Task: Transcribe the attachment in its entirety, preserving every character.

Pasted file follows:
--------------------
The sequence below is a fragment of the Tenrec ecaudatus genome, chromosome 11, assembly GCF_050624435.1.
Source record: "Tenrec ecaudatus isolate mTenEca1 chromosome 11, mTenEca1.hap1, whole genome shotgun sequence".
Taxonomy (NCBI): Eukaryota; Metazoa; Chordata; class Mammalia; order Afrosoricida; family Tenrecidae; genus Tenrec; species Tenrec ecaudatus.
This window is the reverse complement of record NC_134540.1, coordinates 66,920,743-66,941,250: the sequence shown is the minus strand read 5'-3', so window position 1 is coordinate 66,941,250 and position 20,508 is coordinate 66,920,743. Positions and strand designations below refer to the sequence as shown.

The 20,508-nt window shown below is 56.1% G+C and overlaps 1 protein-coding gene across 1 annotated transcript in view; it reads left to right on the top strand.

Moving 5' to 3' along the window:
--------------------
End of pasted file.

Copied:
The sequence below is a fragment of the Tenrec ecaudatus genome, chromosome 11, assembly GCF_050624435.1.
Source record: "Tenrec ecaudatus isolate mTenEca1 chromosome 11, mTenEca1.hap1, whole genome shotgun sequence".
Taxonomy (NCBI): Eukaryota; Metazoa; Chordata; class Mammalia; order Afrosoricida; family Tenrecidae; genus Tenrec; species Tenrec ecaudatus.
This window is the reverse complement of record NC_134540.1, coordinates 66,920,743-66,941,250: the sequence shown is the minus strand read 5'-3', so window position 1 is coordinate 66,941,250 and position 20,508 is coordinate 66,920,743. Positions and strand designations below refer to the sequence as shown.

The 20,508-nt window shown below is 56.1% G+C and overlaps 1 protein-coding gene across 1 annotated transcript in view; it reads left to right on the top strand.

Moving 5' to 3' along the window: